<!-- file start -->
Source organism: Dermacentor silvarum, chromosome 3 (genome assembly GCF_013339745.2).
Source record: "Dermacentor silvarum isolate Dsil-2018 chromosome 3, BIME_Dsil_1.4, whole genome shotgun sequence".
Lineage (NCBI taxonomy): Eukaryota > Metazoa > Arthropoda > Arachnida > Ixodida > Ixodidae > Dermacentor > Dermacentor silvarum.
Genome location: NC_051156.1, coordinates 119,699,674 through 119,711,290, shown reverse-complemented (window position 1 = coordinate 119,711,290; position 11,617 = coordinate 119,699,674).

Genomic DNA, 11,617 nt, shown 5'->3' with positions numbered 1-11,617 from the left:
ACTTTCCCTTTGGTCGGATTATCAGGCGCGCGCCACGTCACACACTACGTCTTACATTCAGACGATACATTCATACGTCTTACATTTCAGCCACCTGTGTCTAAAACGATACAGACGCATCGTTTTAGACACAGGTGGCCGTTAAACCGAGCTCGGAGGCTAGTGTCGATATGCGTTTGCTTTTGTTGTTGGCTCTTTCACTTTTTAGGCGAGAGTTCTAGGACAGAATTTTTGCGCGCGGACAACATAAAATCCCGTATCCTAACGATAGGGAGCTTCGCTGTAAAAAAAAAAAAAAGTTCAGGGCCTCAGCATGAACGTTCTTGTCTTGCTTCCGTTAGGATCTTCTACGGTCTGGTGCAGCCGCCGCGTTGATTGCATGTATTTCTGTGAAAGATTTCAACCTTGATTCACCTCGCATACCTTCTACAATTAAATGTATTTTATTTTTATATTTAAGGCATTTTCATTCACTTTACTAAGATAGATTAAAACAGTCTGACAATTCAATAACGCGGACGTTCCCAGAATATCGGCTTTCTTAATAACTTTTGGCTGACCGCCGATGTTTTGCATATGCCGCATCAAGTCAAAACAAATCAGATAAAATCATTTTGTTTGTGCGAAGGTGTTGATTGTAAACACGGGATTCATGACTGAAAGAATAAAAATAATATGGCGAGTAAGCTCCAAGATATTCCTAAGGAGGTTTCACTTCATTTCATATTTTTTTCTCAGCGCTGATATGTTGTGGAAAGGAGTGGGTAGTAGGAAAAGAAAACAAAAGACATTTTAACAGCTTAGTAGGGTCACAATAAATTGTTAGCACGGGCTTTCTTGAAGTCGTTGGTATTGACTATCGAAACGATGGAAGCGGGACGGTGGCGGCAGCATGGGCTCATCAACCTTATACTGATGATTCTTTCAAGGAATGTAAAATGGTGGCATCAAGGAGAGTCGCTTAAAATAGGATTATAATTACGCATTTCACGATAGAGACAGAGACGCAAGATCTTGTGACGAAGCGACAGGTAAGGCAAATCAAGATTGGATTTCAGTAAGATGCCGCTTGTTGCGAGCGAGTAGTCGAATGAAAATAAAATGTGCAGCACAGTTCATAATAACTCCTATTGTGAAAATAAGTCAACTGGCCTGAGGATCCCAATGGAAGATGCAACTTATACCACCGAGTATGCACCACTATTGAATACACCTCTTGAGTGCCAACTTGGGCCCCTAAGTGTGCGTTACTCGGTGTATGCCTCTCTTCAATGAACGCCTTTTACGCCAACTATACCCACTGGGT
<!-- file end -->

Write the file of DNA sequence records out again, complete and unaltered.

Source organism: Dermacentor silvarum, chromosome 3 (genome assembly GCF_013339745.2).
Source record: "Dermacentor silvarum isolate Dsil-2018 chromosome 3, BIME_Dsil_1.4, whole genome shotgun sequence".
Lineage (NCBI taxonomy): Eukaryota > Metazoa > Arthropoda > Arachnida > Ixodida > Ixodidae > Dermacentor > Dermacentor silvarum.
Genome location: NC_051156.1, coordinates 119,699,674 through 119,711,290, shown reverse-complemented (window position 1 = coordinate 119,711,290; position 11,617 = coordinate 119,699,674).

Genomic DNA, 11,617 nt, shown 5'->3' with positions numbered 1-11,617 from the left:
ACTTTCCCTTTGGTCGGATTATCAGGCGCGCGCCACGTCACACACTACGTCTTACATTCAGACGATACATTCATACGTCTTACATTTCAGCCACCTGTGTCTAAAACGATACAGACGCATCGTTTTAGACACAGGTGGCCGTTAAACCGAGCTCGGAGGCTAGTGTCGATATGCGTTTGCTTTTGTTGTTGGCTCTTTCACTTTTTAGGCGAGAGTTCTAGGACAGAATTTTTGCGCGCGGACAACATAAAATCCCGTATCCTAACGATAGGGAGCTTCGCTGTAAAAAAAAAAAAAAGTTCAGGGCCTCAGCATGAACGTTCTTGTCTTGCTTCCGTTAGGATCTTCTACGGTCTGGTGCAGCCGCCGCGTTGATTGCATGTATTTCTGTGAAAGATTTCAACCTTGATTCACCTCGCATACCTTCTACAATTAAATGTATTTTATTTTTATATTTAAGGCATTTTCATTCACTTTACTAAGATAGATTAAAACAGTCTGACAATTCAATAACGCGGACGTTCCCAGAATATCGGCTTTCTTAATAACTTTTGGCTGACCGCCGATGTTTTGCATATGCCGCATCAAGTCAAAACAAATCAGATAAAATCATTTTGTTTGTGCGAAGGTGTTGATTGTAAACACGGGATTCATGACTGAAAGAATAAAAATAATATGGCGAGTAAGCTCCAAGATATTCCTAAGGAGGTTTCACTTCATTTCATATTTTTTTCTCAGCGCTGATATGTTGTGGAAAGGAGTGGGTAGTAGGAAAAGAAAACAAAAGACATTTTAACAGCTTAGTAGGGTCACAATAAATTGTTAGCACGGGCTTTCTTGAAGTCGTTGGTATTGACTATCGAAACGATGGAAGCGGGACGGTGGCGGCAGCATGGGCTCATCAACCTTATACTGATGATTCTTTCAAGGAATGTAAAATGGTGGCATCAAGGAGAGTCGCTTAAAATAGGATTATAATTACGCATTTCACGATAGAGACAGAGACGCAAGATCTTGTGACGAAGCGACAGGTAAGGCAAATCAAGATTGGATTTCAGTAAGATGCCGCTTGTTGCGAGCGAGTAGTCGAATGAAAATAAAATGTGCAGCACAGTTCATAATAACTCCTATTGTGAAAATAAGTCAACTGGCCTGAGGATCCCAATGGAAGATGCAACTTATACCACCGAGTATGCACCACTATTGAATACACCTCTTGAGTGCCAACTTGGGCCCCTAAGTGTGCGTTACTCGGTGTATGCCTCTCTTCAATGAACGCCTTTTACGCCAACTATACCCACTGGGT